I am not Mr. watashiha sensei deha arimasen. I am a teacher. Hayashi.nya nyu hyu byu pyu myu ryu fa fi va vi ve fe nyo hyo byo pyo myo ryo fo vo h. A ha B deha arimasen. A and be can be both things and people.mya r.pya m. The negative of Example watashiha hayashideha arimasen. A and B are both Noun Phrases. . watashiha sensei desu. Example watashiha hayashidesu. A ha B desu Expresses a relationship between A and B. This sentence is not only used to identify A and B. Sentence pattern: A is not B.hya b. I am not a teacher. I am Mr. but it is also used to supply information concerning A at the time of the utterance.rya fvExample FIRIPIN Philippines Vienna (capital of Austria) VIIN Example Sentence pattern: A is B. The teacher is not over there. Hayashi. The teacher is over there. Example Example senseiha asokodeha arimasen. Example Example senseiha asokodesu.bya p.

After giving information B about A. (who). Which person is Mr. Example Wrong ARIsanhamo gakusei desu. a female student from Germany Mr Hayashi. Example watashiha gakusei desu. Hayashi? Attribute: A is en attribute of B. I and Ali are students. Example anataha gakuseidesuka. ARIsanmo gakusei desu. C is B too.. This structure serves to introduce related information. Note that interrogative pronouns cannot be used in A. an interrogative sentence is formed. I am a student. Are you a student? Who is that person? anokataha donatadesuka. this structure is used to express the fact that B also holds of C.. Example Example hayashisenseiha donokatadesuka. (which person) in B and adding to the end of the sentence. Interrogative sentences can also be formed by putting interrogative pronouns such as (who). More than one can be used in one sentence. Ali is also a student. including possession. and adding a rising intonation. A no B By inserting a between two NPs an attributive NP is formed where the first NP A modifies the next NP B. Ali is also a student Mister. By adding to (A is B) and (A is not B). Example DOITSUno onnano gakuseino ANAsan Example nihongono senseino hayashisensei A ha B desu. + = . ~san. Hayashi? Which person is Mr. watashimo ARIsanmo gakusei desu. C mo B desu. the Japanese teacher Sentence pattern: A is B. B of A Wrong donokataha hayashisenseidesuka. Example nihongono sensei a teacher of Japanese Anna.Sentence pattern: Is A B? A ha B desuka. ~sensei .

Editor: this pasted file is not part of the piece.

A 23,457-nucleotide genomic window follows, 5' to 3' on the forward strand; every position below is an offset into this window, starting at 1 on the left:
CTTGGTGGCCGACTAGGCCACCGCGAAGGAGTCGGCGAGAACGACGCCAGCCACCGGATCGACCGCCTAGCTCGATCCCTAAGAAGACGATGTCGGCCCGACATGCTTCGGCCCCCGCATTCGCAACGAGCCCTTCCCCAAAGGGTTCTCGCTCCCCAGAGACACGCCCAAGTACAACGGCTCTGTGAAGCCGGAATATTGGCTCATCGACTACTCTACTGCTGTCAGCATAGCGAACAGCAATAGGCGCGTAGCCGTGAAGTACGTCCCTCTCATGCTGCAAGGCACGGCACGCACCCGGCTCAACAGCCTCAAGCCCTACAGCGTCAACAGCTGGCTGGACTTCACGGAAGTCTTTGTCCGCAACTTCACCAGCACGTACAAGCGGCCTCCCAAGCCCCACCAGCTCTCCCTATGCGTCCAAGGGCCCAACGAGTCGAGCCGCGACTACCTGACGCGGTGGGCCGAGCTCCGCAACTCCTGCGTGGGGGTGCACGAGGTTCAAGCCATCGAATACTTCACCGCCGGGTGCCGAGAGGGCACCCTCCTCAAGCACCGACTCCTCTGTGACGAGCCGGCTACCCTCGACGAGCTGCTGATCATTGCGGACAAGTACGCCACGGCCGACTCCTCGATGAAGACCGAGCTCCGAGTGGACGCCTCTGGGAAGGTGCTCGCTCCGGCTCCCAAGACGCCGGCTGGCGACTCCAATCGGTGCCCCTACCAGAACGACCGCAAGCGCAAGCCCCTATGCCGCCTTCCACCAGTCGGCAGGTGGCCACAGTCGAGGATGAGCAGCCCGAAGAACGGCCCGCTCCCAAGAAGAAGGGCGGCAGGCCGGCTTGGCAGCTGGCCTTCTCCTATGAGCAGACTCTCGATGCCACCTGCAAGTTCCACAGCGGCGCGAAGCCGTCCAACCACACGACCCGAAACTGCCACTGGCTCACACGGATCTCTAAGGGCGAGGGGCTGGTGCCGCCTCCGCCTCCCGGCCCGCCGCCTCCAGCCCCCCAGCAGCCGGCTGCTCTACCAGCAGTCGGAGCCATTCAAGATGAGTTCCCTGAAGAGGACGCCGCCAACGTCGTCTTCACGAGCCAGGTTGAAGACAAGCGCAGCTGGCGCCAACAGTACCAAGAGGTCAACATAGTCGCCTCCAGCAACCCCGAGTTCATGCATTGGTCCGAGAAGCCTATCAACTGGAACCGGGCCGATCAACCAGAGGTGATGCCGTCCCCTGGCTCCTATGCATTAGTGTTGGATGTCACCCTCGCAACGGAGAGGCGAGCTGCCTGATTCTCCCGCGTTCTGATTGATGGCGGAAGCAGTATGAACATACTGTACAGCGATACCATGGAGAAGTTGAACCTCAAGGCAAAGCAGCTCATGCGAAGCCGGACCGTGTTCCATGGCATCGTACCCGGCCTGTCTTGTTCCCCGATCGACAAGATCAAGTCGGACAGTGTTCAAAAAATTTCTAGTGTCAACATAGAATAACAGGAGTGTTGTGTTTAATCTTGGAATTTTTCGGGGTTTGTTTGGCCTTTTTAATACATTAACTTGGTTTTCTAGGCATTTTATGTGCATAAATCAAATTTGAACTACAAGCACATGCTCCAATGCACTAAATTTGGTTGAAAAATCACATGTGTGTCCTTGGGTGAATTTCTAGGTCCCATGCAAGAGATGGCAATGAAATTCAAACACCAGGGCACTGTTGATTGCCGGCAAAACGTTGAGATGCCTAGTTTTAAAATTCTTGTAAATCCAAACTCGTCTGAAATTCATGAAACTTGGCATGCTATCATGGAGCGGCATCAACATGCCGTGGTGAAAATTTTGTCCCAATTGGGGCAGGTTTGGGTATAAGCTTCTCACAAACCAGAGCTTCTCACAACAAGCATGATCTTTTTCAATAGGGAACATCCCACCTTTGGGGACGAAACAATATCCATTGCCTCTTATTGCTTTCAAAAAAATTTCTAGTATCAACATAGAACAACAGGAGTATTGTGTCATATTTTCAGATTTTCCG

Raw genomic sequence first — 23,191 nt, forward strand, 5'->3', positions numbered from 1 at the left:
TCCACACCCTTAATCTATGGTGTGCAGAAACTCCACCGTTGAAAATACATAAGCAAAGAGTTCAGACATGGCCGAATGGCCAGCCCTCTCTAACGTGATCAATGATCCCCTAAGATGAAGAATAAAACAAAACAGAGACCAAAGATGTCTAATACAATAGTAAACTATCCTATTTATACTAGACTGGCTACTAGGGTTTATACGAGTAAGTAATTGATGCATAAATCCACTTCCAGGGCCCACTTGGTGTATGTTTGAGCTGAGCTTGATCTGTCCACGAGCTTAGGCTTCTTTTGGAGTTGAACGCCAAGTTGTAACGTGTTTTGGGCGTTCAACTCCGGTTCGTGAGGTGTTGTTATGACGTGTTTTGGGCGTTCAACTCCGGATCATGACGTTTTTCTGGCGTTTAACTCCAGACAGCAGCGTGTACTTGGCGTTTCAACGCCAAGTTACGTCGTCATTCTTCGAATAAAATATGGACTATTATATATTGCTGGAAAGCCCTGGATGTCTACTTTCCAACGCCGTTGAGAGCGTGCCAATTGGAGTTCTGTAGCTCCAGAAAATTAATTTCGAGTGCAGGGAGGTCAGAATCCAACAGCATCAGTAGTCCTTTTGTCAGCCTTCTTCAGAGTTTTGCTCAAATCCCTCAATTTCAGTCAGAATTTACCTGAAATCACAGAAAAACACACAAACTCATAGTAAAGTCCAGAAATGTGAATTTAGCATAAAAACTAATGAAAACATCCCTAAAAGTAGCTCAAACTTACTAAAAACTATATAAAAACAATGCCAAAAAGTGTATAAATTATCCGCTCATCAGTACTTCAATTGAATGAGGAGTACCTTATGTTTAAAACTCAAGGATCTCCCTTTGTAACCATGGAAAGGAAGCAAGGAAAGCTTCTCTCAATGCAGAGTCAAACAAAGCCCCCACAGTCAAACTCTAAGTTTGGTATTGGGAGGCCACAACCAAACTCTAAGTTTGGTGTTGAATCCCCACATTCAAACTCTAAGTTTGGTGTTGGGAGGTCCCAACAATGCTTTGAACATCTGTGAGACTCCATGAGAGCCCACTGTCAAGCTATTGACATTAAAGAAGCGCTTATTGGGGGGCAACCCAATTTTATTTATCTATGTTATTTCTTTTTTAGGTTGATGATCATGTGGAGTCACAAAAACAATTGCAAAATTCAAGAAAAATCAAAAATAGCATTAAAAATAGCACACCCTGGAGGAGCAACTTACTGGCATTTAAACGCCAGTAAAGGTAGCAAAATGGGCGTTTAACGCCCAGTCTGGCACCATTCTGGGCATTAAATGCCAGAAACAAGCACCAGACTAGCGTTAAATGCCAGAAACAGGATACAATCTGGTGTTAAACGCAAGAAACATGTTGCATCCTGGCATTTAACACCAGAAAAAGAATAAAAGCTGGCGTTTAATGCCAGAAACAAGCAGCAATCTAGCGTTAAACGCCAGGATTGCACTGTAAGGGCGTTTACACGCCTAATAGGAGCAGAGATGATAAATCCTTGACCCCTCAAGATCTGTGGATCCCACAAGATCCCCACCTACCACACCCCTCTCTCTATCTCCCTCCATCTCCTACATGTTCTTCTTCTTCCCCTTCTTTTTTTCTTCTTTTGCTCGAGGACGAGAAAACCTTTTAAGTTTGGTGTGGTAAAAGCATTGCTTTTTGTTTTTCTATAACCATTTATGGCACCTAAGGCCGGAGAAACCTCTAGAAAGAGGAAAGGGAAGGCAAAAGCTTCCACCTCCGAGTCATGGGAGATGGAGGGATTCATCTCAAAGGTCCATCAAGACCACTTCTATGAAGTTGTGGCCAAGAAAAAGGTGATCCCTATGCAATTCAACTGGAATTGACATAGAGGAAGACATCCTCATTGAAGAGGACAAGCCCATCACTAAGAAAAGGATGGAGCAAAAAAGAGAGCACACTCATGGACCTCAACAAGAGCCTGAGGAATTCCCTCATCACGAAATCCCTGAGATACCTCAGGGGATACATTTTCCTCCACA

Example Example kono kataha hayashisensei desu. Ali? ARIsanha gakuseidesuka. is used when    the name of the person is unknown. (who) are usually used. Example Wrong ARI. . Example senseiha nihongono senseidesuka. Mr. Are you a student. a woman speaks to her husband. With teachers should be used instead. watashiha ARIdesu. This (person) is Ali. At the elementary level. The Japanese custom is to use polite expressions when speaking to people they do not know well.Usually used after a name of a person to address or refer to him/her politely. when you know the name of the person you are speaking to. Wrong anataha nihongono senseidesuka. and (that person). donata Interrogative pronoun: who When referring to people. a mother speaks to her children. not . dare and anokata. it is better to use . Hayashi I am Ali. So when speaking of somebody nearby (who is this person) should be used instead of (who is this person?). but there are severe restrictions on its usage. Example konohitoha ARIsandesu. I am Ali. (that person). Personal pronoun: you anata This is a second person singular pronoun. Are you a teacher of Japanese? Are you a teacher of Japanese? Are you a student. Ali? and anohito. (who) are polite words with the same meaning. This (person) is a teacher. use . at least the following points should be noted:   When speaking to a teacher. not . Wrong watashiha ARIsandesu. anataha gakusei desuka. In an actual conversation.

(A . A ha B ja arimasen is the contracted form of is not B).Sentence pattern: A is not B. and in conversation this form is usual.